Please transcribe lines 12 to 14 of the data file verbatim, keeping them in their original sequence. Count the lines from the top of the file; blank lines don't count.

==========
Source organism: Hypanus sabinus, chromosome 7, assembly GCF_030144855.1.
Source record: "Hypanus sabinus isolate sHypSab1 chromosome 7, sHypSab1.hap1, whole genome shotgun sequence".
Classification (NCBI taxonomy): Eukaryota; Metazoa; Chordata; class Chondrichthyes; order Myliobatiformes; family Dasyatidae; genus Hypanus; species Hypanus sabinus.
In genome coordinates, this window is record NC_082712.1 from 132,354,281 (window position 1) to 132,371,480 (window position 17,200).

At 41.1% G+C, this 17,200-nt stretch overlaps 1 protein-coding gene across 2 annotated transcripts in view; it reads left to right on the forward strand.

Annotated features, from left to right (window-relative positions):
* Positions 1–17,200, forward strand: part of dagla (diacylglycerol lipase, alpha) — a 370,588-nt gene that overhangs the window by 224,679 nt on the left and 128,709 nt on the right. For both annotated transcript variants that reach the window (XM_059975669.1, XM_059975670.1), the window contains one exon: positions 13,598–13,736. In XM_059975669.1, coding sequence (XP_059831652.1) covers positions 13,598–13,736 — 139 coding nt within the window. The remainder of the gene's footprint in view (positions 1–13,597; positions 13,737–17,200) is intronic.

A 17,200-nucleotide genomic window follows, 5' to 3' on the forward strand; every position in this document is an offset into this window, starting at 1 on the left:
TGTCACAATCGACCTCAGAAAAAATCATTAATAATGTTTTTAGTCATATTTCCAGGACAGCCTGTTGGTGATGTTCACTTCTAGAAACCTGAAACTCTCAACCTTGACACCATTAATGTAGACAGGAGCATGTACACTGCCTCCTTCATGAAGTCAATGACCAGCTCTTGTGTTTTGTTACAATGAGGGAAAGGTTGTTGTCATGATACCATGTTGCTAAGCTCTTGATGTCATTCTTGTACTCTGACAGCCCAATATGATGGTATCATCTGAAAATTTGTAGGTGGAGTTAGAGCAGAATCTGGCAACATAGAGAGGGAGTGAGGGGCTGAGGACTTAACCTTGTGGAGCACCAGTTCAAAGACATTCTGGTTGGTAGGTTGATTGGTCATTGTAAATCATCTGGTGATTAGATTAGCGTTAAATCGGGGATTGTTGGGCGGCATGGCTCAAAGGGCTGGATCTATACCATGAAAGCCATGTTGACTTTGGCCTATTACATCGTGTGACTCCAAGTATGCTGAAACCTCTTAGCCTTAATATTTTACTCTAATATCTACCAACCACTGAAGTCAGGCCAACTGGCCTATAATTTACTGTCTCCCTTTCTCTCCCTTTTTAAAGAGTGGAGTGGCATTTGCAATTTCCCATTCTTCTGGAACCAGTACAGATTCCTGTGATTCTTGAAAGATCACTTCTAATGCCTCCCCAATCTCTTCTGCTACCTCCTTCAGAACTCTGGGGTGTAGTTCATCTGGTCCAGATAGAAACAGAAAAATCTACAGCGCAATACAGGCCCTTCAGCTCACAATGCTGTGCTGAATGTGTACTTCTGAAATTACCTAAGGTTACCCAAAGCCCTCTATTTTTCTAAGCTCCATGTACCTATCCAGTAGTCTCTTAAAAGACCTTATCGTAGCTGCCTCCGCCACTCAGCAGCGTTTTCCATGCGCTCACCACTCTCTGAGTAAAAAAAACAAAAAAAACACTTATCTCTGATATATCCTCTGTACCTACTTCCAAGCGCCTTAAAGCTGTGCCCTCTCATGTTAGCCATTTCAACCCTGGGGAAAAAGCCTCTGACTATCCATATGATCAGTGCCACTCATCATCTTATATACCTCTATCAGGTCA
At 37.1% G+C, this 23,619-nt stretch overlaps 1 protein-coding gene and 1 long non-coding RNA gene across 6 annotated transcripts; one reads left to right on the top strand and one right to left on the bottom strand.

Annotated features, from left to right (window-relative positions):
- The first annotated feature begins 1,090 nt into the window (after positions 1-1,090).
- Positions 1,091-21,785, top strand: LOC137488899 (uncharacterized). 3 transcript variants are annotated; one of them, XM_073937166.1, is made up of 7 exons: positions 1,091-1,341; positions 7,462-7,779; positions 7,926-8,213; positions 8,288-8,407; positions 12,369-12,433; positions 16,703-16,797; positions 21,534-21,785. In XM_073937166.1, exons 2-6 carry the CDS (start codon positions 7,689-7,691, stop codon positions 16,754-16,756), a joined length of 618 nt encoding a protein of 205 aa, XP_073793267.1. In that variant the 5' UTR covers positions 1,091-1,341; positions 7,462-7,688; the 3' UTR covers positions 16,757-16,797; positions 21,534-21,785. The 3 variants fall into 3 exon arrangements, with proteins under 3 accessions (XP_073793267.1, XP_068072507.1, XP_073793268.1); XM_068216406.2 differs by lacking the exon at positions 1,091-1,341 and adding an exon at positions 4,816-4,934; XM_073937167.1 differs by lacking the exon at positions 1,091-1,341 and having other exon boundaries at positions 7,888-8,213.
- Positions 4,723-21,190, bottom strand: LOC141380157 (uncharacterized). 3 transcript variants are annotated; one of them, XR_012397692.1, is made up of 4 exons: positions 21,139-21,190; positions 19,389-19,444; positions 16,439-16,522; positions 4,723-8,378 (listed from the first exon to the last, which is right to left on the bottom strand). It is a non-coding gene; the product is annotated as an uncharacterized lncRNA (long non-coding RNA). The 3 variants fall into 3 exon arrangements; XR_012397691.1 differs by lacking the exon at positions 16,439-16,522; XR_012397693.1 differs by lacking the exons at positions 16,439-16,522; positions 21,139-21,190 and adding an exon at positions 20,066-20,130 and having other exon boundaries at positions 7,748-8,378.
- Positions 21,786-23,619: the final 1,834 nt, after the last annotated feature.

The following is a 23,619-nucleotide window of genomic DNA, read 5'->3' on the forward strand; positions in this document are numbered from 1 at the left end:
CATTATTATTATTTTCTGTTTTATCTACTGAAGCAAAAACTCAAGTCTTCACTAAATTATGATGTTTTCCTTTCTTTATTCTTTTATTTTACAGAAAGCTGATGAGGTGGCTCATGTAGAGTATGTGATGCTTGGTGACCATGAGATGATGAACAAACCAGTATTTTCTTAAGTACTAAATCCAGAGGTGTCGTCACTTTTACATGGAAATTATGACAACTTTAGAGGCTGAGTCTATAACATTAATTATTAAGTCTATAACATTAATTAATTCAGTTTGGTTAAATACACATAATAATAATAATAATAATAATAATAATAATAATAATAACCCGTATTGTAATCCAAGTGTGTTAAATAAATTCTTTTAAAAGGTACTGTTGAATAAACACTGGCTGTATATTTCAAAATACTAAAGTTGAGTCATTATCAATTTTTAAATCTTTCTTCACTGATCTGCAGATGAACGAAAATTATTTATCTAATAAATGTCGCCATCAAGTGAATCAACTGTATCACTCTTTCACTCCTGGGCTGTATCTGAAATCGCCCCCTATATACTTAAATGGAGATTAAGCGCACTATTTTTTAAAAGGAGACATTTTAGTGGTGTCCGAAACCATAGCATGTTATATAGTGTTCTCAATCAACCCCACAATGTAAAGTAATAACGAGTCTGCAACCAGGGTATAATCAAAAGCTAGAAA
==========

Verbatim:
- The first annotated feature begins 1,090 nt into the window (after positions 1-1,090).
- Positions 1,091-21,785, top strand: LOC137488899 (uncharacterized). 3 transcript variants are annotated; one of them, XM_073937166.1, is made up of 7 exons: positions 1,091-1,341; positions 7,462-7,779; positions 7,926-8,213; positions 8,288-8,407; positions 12,369-12,433; positions 16,703-16,797; positions 21,534-21,785. In XM_073937166.1, exons 2-6 carry the CDS (start codon positions 7,689-7,691, stop codon positions 16,754-16,756), a joined length of 618 nt encoding a protein of 205 aa, XP_073793267.1. In that variant the 5' UTR covers positions 1,091-1,341; positions 7,462-7,688; the 3' UTR covers positions 16,757-16,797; positions 21,534-21,785. The 3 variants fall into 3 exon arrangements, with proteins under 3 accessions (XP_073793267.1, XP_068072507.1, XP_073793268.1); XM_068216406.2 differs by lacking the exon at positions 1,091-1,341 and adding an exon at positions 4,816-4,934; XM_073937167.1 differs by lacking the exon at positions 1,091-1,341 and having other exon boundaries at positions 7,888-8,213.
- Positions 4,723-21,190, bottom strand: LOC141380157 (uncharacterized). 3 transcript variants are annotated; one of them, XR_012397692.1, is made up of 4 exons: positions 21,139-21,190; positions 19,389-19,444; positions 16,439-16,522; positions 4,723-8,378 (listed from the first exon to the last, which is right to left on the bottom strand). It is a non-coding gene; the product is annotated as an uncharacterized lncRNA (long non-coding RNA). The 3 variants fall into 3 exon arrangements; XR_012397691.1 differs by lacking the exon at positions 16,439-16,522; XR_012397693.1 differs by lacking the exons at positions 16,439-16,522; positions 21,139-21,190 and adding an exon at positions 20,066-20,130 and having other exon boundaries at positions 7,748-8,378.